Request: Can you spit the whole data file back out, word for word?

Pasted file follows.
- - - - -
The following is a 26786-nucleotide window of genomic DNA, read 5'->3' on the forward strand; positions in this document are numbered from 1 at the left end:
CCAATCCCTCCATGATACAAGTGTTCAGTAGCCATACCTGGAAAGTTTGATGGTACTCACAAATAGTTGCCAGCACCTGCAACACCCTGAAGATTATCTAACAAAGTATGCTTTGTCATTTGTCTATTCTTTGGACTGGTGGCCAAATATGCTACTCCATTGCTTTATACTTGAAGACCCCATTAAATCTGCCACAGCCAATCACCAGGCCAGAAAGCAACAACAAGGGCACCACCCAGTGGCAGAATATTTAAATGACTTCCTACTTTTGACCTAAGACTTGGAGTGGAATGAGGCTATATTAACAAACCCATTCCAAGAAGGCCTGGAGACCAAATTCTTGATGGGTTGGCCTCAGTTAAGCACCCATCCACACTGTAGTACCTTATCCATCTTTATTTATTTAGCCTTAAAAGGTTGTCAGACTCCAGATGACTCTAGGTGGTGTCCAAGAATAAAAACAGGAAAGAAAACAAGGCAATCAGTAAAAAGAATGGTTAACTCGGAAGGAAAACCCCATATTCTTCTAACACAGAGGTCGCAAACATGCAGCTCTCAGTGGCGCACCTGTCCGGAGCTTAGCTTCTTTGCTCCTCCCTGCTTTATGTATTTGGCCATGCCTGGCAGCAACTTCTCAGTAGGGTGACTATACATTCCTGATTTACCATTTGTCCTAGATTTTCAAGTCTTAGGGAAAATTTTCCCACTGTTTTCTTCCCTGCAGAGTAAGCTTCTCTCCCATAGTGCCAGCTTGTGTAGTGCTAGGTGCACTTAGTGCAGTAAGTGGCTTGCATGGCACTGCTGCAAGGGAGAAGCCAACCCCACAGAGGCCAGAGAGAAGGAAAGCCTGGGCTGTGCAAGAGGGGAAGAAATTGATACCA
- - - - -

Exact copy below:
The following is a 26786-nucleotide window of genomic DNA, read 5'->3' on the forward strand; positions in this document are numbered from 1 at the left end:
CCAATCCCTCCATGATACAAGTGTTCAGTAGCCATACCTGGAAAGTTTGATGGTACTCACAAATAGTTGCCAGCACCTGCAACACCCTGAAGATTATCTAACAAAGTATGCTTTGTCATTTGTCTATTCTTTGGACTGGTGGCCAAATATGCTACTCCATTGCTTTATACTTGAAGACCCCATTAAATCTGCCACAGCCAATCACCAGGCCAGAAAGCAACAACAAGGGCACCACCCAGTGGCAGAATATTTAAATGACTTCCTACTTTTGACCTAAGACTTGGAGTGGAATGAGGCTATATTAACAAACCCATTCCAAGAAGGCCTGGAGACCAAATTCTTGATGGGTTGGCCTCAGTTAAGCACCCATCCACACTGTAGTACCTTATCCATCTTTATTTATTTAGCCTTAAAAGGTTGTCAGACTCCAGATGACTCTAGGTGGTGTCCAAGAATAAAAACAGGAAAGAAAACAAGGCAATCAGTAAAAAGAATGGTTAACTCGGAAGGAAAACCCCATATTCTTCTAACACAGAGGTCGCAAACATGCAGCTCTCAGTGGCGCACCTGTCCGGAGCTTAGCTTCTTTGCTCCTCCCTGCTTTATGTATTTGGCCATGCCTGGCAGCAACTTCTCAGTAGGGTGACTATACATTCCTGATTTACCATTTGTCCTAGATTTTCAAGTCTTAGGGAAAATTTTCCCACTGTTTTCTTCCCTGCAGAGTAAGCTTCTCTCCCATAGTGCCAGCTTGTGTAGTGCTAGGTGCACTTAGTGCAGTAAGTGGCTTGCATGGCACTGCTGCAAGGGAGAAGCCAACCCCACAGAGGCCAGAGAGAAGGAAAGCCTGGGCTGTGCAAGAGGGGAAGAAATTGATACCA